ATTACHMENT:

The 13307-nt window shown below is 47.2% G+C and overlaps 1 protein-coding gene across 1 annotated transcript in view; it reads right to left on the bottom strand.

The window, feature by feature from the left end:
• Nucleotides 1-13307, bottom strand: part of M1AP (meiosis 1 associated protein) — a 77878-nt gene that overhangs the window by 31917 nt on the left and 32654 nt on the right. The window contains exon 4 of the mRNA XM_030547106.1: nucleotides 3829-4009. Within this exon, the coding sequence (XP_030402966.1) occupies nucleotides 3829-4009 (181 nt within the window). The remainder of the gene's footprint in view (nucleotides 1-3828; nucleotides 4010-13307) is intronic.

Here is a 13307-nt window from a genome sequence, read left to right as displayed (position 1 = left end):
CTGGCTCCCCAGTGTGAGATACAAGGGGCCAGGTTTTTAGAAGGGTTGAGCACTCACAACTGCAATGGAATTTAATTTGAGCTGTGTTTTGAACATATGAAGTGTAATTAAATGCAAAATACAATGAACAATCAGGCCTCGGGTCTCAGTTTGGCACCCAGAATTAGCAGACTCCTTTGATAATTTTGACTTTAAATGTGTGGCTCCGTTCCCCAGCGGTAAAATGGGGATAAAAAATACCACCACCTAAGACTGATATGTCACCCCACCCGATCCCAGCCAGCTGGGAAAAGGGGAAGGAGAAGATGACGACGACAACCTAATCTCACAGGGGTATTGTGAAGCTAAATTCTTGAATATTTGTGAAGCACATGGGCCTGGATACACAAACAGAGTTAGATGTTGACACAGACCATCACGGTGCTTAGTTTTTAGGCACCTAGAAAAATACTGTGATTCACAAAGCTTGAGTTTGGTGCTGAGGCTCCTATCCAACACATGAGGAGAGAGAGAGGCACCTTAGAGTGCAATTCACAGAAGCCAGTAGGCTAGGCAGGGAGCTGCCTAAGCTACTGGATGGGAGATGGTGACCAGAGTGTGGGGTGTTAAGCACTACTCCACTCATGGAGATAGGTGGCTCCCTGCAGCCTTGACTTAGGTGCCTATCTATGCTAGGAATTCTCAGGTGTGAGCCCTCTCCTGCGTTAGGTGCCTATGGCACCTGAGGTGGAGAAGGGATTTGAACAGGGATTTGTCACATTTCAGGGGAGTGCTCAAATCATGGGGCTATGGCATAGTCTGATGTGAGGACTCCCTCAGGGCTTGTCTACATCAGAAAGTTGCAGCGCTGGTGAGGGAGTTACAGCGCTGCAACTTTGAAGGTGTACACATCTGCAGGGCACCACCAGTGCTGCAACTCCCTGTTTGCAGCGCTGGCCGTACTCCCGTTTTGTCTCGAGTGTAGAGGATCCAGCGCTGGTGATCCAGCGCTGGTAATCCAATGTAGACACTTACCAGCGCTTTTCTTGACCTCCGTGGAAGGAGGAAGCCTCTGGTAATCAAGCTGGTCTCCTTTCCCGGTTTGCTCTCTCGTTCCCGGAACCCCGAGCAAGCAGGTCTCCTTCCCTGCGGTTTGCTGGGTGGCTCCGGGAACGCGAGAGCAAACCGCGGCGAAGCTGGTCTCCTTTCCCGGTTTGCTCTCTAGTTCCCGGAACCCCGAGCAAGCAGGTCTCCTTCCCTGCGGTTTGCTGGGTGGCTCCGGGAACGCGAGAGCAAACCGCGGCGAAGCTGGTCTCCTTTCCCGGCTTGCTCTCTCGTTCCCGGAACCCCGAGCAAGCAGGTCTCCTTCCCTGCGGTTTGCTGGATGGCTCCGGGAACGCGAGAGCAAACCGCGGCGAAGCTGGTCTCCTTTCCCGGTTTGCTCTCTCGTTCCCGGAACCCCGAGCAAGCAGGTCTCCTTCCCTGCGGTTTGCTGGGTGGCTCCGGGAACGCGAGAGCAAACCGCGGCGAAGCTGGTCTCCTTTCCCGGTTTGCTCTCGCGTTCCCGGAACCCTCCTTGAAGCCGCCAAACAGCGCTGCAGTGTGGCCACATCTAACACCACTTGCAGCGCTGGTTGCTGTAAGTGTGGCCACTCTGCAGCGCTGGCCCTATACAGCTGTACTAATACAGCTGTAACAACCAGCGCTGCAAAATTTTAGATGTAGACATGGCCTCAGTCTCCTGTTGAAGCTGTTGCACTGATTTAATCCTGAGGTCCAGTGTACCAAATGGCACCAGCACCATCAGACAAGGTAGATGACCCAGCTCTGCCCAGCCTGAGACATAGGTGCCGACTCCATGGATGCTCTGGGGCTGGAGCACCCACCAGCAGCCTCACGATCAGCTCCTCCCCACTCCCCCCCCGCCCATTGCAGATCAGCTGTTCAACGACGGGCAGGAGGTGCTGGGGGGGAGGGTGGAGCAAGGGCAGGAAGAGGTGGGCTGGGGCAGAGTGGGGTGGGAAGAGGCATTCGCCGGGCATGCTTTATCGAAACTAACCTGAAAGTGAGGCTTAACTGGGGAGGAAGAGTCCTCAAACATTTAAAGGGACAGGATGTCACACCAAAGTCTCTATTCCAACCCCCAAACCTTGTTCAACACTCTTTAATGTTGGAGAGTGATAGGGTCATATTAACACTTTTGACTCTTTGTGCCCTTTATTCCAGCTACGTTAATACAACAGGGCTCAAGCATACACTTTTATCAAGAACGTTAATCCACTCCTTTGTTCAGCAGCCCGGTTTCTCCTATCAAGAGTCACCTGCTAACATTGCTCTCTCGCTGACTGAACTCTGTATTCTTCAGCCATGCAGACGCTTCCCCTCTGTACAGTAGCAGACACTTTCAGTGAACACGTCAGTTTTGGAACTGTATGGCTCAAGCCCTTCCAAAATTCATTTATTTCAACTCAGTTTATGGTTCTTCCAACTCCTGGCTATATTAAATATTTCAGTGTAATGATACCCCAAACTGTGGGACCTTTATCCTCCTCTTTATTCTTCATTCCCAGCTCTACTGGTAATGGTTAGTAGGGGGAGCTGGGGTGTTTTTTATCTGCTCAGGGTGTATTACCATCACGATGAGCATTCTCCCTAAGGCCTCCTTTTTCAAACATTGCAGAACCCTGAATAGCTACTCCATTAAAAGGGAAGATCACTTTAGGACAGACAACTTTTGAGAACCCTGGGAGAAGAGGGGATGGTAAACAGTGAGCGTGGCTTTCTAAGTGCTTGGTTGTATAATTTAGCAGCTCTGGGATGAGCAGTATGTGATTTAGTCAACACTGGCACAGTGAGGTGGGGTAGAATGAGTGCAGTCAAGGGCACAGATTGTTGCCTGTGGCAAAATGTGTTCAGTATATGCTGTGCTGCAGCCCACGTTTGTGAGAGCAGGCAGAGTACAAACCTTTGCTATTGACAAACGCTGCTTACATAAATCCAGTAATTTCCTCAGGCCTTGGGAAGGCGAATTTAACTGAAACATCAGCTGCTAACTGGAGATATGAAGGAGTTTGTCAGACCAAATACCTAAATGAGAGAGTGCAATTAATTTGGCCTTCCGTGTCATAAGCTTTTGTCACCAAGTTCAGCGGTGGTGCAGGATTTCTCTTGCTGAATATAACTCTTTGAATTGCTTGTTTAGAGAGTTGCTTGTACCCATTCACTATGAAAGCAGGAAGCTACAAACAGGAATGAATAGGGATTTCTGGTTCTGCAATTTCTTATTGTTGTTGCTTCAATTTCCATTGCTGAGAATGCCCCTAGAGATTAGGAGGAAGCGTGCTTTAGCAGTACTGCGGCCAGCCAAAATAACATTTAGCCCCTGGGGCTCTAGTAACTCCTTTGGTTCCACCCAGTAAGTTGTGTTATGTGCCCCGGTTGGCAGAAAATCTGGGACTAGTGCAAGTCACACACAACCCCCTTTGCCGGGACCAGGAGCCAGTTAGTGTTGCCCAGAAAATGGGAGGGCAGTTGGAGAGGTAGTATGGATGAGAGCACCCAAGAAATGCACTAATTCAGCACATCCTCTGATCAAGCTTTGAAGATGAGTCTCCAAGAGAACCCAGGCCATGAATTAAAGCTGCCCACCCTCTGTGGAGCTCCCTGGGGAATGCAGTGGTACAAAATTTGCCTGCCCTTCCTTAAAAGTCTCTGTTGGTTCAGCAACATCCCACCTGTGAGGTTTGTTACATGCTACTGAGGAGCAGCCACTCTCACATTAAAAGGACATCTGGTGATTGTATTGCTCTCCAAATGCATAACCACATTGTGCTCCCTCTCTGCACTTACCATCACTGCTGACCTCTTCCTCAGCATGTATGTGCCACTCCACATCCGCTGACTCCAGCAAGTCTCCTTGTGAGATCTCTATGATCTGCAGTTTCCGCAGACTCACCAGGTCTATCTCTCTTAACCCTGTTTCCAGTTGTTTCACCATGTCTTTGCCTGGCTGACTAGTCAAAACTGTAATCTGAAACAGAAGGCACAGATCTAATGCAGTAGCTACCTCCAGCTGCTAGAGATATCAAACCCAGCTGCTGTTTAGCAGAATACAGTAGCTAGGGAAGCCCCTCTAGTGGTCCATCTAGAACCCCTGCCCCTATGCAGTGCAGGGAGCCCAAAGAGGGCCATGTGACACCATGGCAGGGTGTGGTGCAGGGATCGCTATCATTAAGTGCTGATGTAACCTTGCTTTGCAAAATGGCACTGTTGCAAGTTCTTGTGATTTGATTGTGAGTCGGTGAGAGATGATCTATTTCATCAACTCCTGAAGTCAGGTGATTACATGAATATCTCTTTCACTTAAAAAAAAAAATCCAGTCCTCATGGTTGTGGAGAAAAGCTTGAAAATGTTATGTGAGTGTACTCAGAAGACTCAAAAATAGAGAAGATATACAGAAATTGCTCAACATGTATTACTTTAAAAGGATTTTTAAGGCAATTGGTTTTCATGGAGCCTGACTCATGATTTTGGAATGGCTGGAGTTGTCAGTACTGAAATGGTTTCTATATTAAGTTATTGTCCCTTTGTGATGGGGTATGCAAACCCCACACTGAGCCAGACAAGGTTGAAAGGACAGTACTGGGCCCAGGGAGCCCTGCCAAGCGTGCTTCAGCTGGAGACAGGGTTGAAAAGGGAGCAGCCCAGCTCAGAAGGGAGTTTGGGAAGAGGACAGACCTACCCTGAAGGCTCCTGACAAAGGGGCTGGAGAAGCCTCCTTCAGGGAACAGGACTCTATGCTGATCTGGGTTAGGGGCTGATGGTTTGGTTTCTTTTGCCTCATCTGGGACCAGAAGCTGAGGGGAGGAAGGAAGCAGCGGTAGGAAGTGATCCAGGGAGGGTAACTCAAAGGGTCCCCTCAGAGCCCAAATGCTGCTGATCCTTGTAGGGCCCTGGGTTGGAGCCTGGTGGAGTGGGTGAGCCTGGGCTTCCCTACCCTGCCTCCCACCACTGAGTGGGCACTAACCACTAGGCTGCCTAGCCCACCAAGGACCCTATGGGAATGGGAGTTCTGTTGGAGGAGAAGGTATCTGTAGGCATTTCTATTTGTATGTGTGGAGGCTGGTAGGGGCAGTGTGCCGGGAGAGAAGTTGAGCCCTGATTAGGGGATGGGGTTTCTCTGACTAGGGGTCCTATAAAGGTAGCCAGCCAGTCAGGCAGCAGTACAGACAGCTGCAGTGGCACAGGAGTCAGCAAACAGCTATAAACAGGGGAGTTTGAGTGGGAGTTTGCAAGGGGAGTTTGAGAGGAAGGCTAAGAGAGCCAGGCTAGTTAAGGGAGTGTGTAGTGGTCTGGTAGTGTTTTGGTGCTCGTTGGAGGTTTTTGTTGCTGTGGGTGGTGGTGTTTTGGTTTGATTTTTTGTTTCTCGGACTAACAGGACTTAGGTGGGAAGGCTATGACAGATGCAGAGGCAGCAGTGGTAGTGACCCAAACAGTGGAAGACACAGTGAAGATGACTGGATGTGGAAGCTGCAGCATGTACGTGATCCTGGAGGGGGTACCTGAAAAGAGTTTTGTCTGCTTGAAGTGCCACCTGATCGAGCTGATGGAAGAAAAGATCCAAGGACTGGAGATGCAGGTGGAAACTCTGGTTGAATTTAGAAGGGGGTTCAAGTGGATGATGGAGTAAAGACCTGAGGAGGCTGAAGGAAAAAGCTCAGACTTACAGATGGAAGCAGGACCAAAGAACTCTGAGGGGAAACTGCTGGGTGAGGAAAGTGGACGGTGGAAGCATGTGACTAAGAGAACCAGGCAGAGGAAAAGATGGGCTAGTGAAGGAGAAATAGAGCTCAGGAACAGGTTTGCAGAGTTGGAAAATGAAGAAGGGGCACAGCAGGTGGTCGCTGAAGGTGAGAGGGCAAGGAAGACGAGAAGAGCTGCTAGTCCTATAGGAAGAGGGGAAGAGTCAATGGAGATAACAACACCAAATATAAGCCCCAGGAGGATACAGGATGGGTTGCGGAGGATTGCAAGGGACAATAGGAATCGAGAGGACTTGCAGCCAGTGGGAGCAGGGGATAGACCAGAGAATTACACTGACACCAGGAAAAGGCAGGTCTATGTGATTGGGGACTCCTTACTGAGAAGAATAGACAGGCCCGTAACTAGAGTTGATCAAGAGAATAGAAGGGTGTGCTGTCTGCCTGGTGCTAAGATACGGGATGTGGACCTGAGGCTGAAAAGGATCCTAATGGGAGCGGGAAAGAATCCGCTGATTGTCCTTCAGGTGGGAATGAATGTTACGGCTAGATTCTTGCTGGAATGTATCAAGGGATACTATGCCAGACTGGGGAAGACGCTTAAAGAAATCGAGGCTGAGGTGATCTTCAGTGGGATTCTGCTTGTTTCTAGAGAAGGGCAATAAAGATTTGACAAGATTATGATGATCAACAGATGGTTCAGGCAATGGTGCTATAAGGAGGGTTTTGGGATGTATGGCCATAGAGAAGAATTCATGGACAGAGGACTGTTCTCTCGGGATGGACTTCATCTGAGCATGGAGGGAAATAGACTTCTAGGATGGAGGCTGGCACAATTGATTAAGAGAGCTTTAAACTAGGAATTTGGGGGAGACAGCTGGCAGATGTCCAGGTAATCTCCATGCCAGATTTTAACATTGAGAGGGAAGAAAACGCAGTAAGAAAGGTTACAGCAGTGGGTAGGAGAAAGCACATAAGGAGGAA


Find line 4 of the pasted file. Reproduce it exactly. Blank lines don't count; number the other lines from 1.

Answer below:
Here is a 13307-nt window from a genome sequence, read left to right as displayed (position 1 = left end):